If you want you can checkout the pics from our trip last august for an idea of places to go on my website:

[This message has been edited by DiGi (edited 05-15-2002).]
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Old 05-15-2002, 01:50 PM   #5
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Well, read up on Jack the Ripper before you go to London- they have a lot of great spooky tours that go along with that. If you're planning on going to Edinburgh, read Dr. Jeckyll and Mr. Hyde, then go to Decon Brodie's Tavern, where the author met the man who inspired the story.
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Old 05-15-2002, 01:59 PM   #6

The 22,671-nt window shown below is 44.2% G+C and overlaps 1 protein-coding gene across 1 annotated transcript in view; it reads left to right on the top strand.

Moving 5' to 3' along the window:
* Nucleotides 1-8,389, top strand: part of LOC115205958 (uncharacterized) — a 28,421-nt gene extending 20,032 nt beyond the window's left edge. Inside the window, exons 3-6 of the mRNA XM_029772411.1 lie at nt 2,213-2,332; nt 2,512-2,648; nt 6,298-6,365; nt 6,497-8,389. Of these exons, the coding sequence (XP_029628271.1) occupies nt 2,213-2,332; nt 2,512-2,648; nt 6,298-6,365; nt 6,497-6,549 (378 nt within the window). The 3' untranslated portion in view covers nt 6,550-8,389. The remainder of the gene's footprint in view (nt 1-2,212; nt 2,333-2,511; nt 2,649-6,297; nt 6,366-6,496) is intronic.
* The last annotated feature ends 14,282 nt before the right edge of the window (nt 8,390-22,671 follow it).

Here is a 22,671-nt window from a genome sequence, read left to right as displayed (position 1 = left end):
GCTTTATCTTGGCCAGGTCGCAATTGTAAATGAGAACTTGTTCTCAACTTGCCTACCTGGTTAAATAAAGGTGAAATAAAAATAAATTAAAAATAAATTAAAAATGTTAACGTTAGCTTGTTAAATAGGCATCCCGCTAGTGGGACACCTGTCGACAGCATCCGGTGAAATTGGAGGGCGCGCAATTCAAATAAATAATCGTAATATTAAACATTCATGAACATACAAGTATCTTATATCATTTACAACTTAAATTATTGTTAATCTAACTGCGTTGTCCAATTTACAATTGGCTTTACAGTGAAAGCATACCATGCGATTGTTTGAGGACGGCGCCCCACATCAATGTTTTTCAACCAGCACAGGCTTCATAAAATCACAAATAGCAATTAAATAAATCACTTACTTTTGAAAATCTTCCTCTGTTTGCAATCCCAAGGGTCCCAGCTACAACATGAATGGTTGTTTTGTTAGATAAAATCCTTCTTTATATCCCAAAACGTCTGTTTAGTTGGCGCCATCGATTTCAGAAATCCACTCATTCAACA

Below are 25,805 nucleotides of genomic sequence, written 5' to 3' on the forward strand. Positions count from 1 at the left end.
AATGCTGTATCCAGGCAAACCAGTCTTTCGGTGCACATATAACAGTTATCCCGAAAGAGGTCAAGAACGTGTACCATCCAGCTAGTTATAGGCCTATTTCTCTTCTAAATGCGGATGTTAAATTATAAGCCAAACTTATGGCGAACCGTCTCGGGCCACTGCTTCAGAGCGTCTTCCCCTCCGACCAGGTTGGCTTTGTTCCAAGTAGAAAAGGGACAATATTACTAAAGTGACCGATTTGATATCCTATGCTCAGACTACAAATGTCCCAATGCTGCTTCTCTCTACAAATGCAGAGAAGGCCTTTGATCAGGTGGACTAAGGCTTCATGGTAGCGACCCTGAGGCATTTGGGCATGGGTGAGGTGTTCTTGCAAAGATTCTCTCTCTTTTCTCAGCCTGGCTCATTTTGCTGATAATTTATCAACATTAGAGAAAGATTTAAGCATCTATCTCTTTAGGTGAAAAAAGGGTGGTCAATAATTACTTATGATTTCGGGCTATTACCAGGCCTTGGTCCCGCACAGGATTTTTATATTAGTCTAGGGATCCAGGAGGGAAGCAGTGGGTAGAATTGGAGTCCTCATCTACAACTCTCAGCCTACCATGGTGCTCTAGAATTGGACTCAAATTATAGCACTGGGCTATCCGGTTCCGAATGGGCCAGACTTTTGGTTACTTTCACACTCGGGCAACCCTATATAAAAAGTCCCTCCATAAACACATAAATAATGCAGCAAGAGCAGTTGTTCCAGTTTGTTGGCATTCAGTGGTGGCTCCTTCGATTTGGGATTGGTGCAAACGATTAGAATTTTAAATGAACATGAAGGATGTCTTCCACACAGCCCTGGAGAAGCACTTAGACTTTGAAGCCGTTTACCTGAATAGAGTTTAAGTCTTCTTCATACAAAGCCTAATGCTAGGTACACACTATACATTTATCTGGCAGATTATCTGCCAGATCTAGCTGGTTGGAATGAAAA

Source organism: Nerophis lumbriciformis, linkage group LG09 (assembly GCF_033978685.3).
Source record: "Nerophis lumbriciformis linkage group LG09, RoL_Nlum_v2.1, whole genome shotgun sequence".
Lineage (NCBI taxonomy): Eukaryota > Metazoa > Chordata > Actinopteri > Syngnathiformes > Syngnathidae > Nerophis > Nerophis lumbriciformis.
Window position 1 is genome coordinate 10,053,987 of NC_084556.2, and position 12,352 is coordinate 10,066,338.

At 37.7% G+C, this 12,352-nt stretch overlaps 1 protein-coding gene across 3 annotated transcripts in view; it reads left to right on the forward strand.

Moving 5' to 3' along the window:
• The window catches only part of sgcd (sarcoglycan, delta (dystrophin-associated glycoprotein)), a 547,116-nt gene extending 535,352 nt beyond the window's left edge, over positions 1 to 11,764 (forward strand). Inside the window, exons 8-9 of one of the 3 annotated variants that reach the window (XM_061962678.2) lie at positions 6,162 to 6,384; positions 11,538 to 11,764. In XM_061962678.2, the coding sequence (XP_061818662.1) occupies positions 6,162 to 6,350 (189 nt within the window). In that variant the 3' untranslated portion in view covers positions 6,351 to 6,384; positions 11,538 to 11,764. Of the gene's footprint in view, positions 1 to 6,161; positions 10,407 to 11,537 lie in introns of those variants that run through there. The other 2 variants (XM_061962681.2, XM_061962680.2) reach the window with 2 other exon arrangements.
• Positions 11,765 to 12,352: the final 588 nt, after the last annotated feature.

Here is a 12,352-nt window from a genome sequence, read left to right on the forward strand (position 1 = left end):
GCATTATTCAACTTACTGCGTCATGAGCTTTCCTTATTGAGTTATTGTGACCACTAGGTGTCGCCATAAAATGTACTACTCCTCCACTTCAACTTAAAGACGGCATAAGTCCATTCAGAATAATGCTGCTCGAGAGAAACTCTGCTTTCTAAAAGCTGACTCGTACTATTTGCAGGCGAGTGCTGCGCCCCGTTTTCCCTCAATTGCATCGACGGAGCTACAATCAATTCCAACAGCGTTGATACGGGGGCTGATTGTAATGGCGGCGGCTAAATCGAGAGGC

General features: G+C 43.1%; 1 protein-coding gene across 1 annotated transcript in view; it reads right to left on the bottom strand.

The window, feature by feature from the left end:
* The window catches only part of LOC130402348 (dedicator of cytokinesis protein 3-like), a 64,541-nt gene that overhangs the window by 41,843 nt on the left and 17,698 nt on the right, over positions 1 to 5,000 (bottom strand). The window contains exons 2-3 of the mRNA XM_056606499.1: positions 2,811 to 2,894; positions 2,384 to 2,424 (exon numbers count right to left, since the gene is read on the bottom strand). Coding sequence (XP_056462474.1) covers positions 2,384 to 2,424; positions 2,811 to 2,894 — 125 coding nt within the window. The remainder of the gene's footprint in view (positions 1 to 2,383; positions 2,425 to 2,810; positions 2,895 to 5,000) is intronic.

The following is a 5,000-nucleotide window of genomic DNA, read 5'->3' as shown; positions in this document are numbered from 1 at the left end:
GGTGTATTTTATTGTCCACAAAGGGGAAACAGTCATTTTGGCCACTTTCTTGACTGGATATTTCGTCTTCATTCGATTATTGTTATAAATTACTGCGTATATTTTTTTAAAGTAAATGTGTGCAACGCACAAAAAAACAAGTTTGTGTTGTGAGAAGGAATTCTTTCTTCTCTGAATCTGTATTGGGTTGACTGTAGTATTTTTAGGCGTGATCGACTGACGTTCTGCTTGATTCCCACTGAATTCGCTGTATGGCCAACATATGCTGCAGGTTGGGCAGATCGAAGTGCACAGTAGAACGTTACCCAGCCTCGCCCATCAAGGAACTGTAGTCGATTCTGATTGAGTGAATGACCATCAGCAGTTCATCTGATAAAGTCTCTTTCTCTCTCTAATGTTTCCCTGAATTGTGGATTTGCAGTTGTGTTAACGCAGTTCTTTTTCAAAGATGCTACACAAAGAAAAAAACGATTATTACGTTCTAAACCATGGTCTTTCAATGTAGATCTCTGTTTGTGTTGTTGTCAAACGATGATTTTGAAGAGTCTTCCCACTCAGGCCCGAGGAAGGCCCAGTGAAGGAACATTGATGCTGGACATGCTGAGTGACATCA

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In college, I studied in Ireland for a semester. I'm trying to think of what we read in my Irish lit class there...some John McGahern (Amongst Women), Patrick McCabe, Brian Friel is a great playwright (Translations is good)...if you are interested in poetry - Seamus Heaney, Yeats (of course) , Eavan Boland, John Montague...ummm...if I remember anything else, I'll let you know - that's all I can think of now
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Old 05-15-2002, 04:14 PM   #7
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I am soo all over this!

Some of my favorite books explaining 'The Troubles' *shudder* are:

The Damnable Question by George Dangerfield

How The Irish Saved Civilization by Thomas Cahill.

My most favorite source of course is my Grandpa

If you want good literature, I'd go with James Joyce...a true favorite of mine.